John King's "long views and uncertain plunges"
If the Chronicle can relegate Mark Morford to SF Gate, why not do the same with Big Thinker John King? Curbed SF (http://sf.curbed.com/) gets it right on his fatuous recent column about how SF allegedly lacks grand public spaces, an imaginary problem that King noticed after watching Obama address 100,000 people in Grant Park on election night:
But Obama's victory reminds us that sometimes, the whole is greater than the sum of the parts. As special as residential neighborhoods might be, they're small pieces in a big puzzle. We gain by immersing ourselves in a thing larger than ourself, taking the long view and the uncertain plunge. And a city open to that sort of vision makes room for that sort of place.
As commenters to Curbed pointed out, there were a number of spontaneous celebrations on election night all over the city. When was the last time 100,000 city residents even wanted to gather in one spot? Many years ago, when protests against the US attack on Vietnam brought crowds like that onto the streets of the city, we made do very well by gathering at the Civic Center or in Golden Gate Park. King is clearly in sync with the spendthrifts and philistines in City Hall, since the city is evidently going to pay yet another consultant to look into this non-issue.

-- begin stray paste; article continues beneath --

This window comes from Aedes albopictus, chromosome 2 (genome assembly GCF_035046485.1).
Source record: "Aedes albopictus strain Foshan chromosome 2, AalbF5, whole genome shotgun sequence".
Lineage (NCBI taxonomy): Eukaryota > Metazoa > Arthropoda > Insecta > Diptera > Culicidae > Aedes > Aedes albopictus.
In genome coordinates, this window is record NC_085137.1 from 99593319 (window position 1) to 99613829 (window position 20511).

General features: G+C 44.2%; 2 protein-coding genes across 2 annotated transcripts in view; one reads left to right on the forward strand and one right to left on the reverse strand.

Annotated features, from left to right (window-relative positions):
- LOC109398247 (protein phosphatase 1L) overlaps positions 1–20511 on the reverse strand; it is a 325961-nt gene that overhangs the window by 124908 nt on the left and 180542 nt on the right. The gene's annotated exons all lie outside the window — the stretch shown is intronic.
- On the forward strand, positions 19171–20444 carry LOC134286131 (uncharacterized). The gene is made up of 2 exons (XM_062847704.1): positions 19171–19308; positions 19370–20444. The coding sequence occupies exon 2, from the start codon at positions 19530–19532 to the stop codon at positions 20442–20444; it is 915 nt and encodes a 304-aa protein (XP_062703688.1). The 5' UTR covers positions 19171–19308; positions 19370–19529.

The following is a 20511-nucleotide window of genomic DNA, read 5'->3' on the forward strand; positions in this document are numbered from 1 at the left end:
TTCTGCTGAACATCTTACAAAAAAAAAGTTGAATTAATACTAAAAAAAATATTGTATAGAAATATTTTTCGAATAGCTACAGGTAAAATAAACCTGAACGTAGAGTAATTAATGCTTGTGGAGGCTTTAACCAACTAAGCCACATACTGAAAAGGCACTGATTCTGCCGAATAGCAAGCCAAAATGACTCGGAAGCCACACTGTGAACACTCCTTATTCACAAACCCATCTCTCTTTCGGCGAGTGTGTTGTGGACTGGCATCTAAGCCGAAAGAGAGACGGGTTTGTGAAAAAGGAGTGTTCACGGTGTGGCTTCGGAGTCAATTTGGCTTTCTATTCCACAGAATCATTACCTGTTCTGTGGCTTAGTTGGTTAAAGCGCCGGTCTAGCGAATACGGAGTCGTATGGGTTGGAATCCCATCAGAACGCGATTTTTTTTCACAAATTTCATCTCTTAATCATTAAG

King's other "visions": residential highrises, like at Rincon Hill. And there's his bizarre infatuation with the awful Octavia Blvd. that now carries 45,000 cars a day through the heart of Hayes Valley. (Click on "John King" below for more on King's "long views")
City to John King: Chill Dude, We Got ThisTuesday, November 18, 2008, by Andy J. Wang
So do we or don't we need a new space— a civic center, if you will? (Including, possibly, the actual Civic Center.) After bringing up John King's initial point that San Francisco failed to bring election-night fever to a full-on boil in the form of a rally/mob/mosh pit, Curbed readership seems divided at best. Says commenter Castro Condo or Town in Kansas?: "Only a city such as San Francisco filled with Veruca Salts would anyone fret over such a ridiculous non-problem." Others pointed to possibilities that lay dormant in Union Square or the Civic Center. But, as King says, the Civic Center is dead and blighted, and it's not where people "instinctively want to be." Ahem. Unless they're protesting, right? As it turns out, the city set aside $100,000 this year to figure out whether we could build ourselves a new communal space. Location? The Embarcadero, from Mission to Broadway. The brainstorming begins now. And boy, if this happens, the N-Judah has got its work cut out for it.
Labels: John King